[0039] Suitable crystallizable carbohydrates for use in the coating include the monosaccharides and the oligosaccharides. Of the monosaccharides, the aldohexoses e.g., the D and L isomers of allose, altrose, glucose, mannose, gulose, idose, galactose, tagatose, talose, and the ketohexoses e.g., the D and L isomers of fructose and sorbose along with their hydrogenated analogs: e.g., glucitol (sorbitol), and mannitol are preferred. Of the oligosaccharides, the 1,2-disaccharides sucrose, trehalose, and turanose, the 1,4-disaccharides maltose, lactose, and cellobiose, and the 1,6-disaccharides gentiobiose and melibiose, as well as the trisaccharide raffinose are preferred along with the isomerized form of sucrose known as isomaltulose and its hydrogenated analog isomalt. Other hydrogenated forms of reducing disaccharides (such as maltose and lactose), for example, maltitol and lactitol are also preferred. Additionally, the hydrogenated forms of the aldopentoses: e.g., D and L ribose, arabinose, xylose, and lyxose and the hydrogenated forms of the aldotetroses: e.g., D and L erythrose and threose are preferred and are exemplified by xylitol and erythritol, respectively. Preferred crystallizable carbohydrates for use in hard shell coatings are preferably selected from the sugars and polyhedric alcohols. Preferred sugars include sucrose, dextrose, dextrose monohydrate, fructose, matlose, xylose, lactose, and mixtures thereof. Other suitable hard shell coatings include isomalt, cellulose derivatives, shellacs, and the like.

[0040] The fondant-based pharmaceutical composition of the present invention may be prepared using methods known in the confectionery arts. For example, fondant may be prepared by cooking a syrup consisting of sugar, corn syrup, and water in the appropriate ratio to a temperature of about 117° C. to achieve a solids concentration of about 88%. Any commercial candy cooker may be used for this purpose such as is manufactured by APV Baker Perkins of the UK. Subsequent cooling and agitation of this concentrated syrup brings about a rapid crystallization of the sugar to yield a mass of very fine crystals (predominantly less than 20 microns) separated by thin films of a heavy syrup phase. Machines designed to cool and agitate the cooked sugar syrup are also available commercially from Otto Hansel of West Germany and APV Baker Perkins. In the APV Baker Perkins equipment, the cooked syrup is cooled by dropping it as a continuous stream onto a slowly rotating metal drum cooled internally by water. Once cooled to about 38° C., the supersaturated syrup is scraped from the drum and charged into a beater device. The beater device consists of a water cooled jacketed casing fitted inside with stationary pegs and rotating spindles that provide a high degree of agitation to the supersaturated syrup. The agitation induces nucleation in the syrup followed by a rapid crystallization of the sugar component into a mass of fine crystals. Temperature control by the water jacket removes the heat of crystallization and fondant flows from the beater at less than 43° C. Fondant machines of this kind may be operated in batch or continuous mode with outputs of about 500 kg per hour.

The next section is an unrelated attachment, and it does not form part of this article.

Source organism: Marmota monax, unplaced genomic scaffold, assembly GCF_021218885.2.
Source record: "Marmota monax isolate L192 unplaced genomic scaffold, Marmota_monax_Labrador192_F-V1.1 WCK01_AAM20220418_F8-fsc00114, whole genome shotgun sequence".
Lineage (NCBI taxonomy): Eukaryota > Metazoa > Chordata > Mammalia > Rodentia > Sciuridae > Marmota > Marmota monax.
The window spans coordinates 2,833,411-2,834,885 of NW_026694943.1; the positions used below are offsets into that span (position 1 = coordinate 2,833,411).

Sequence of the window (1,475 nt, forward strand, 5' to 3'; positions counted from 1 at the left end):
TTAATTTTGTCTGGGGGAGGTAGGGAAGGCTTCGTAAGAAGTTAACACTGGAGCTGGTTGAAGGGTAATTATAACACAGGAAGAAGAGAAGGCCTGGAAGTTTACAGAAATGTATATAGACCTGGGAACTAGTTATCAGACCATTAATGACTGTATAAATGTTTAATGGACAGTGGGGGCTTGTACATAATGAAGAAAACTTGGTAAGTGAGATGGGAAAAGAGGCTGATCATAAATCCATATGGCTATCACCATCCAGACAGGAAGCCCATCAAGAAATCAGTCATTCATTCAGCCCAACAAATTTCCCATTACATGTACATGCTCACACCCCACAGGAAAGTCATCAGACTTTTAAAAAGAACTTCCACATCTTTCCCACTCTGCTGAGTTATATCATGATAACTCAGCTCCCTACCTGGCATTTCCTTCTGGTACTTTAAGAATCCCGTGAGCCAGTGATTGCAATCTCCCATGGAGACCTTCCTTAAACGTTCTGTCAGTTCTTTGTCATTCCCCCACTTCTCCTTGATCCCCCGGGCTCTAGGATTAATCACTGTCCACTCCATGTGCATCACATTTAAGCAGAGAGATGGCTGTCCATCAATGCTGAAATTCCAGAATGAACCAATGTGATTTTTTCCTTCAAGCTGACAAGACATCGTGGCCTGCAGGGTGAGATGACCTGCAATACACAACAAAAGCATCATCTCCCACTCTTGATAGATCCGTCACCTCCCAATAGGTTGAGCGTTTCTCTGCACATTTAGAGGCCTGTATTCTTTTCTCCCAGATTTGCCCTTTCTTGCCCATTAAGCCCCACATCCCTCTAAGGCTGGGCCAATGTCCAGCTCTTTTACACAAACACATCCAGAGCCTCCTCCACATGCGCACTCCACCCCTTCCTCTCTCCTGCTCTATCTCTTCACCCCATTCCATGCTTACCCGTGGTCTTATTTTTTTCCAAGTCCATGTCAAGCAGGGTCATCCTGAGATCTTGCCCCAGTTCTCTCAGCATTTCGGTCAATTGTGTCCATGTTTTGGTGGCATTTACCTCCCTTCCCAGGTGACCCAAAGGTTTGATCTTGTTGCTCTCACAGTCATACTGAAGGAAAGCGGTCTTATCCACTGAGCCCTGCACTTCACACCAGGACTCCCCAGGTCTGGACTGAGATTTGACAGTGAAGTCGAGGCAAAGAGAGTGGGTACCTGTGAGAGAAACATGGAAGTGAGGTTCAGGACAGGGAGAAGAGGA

[0041] Alternately, the fondant-based pharmaceutical composition of the present invention may be prepared by mixing fondant grade sugar and water at room temperature.

[0042] The fondant-based pharmaceutical composition can be advantageously made into a tablet, core, substrate, or the like (referred to below as a tablet) employing any process, for example compressing, molding, depositing, casting, or extruding. For example the fondant-based pharmaceutical composition may be deposited into a mold, cooled to a temperature at which the composition becomes solid, and removed from the mold as a core.

[0043] In certain embodiments of the invention, the fondant-based pharmaceutical composition of the invention may advantageously be made into a soft tablet by first compressing a relatively hard tablet containing a hydrolyzable carbohydrate and an effective amount of a hydrolase, which then becomes soft upon hydrolysis of the carbohydrate by the hydrolase in the presence of water.

[0044] In particular, a soft tablet may be made by a method comprising: (a) forming a tablet containing an active ingredient and a hydrolyzable carbohydrate to a hardness of about 2 to about 10 kp/cm2, preferably about 4 to about 10 kp/cm2; (b) adding water to the tablet before, during or after step (a); and (c) adding a hydrolase to the tablet before, during of after step (a).

[0045] In one embodiment of this method, the tablet is formed in step (a) by compression, for example using rotary compression or compacting roller technology such as a chilsonator or drop roller. Preferably, the tablet is made by compaction using a rotary tablet press. Preferably the compressed tablet has an initial hardness after compression of about 2 to about 10 kp/cm2, e.g. from about 5 to about 10 kp/cm2; and an initial friability after compression of less than about 2%, e.g. less than about 1%. These tablets, or cores, advantageously may be produced on conventional pharmaceutical equipment, and handled and further processed without breaking or chipping.

[0046] Before, during or after the tablet has been formed in step (a), water and a hydrolase are added to the active ingredient and the carbohydrate. For example, the water may be added by: a) applying water to the tablet surface after it has been formed, b) permitting water to be absorbed by the tablet during post-formation soft pan coating; c) exposing the tablet to a humid environment; d) adding water to the tablet via vacuum assistance; e) directly injecting water into the tablet; or combinations thereof.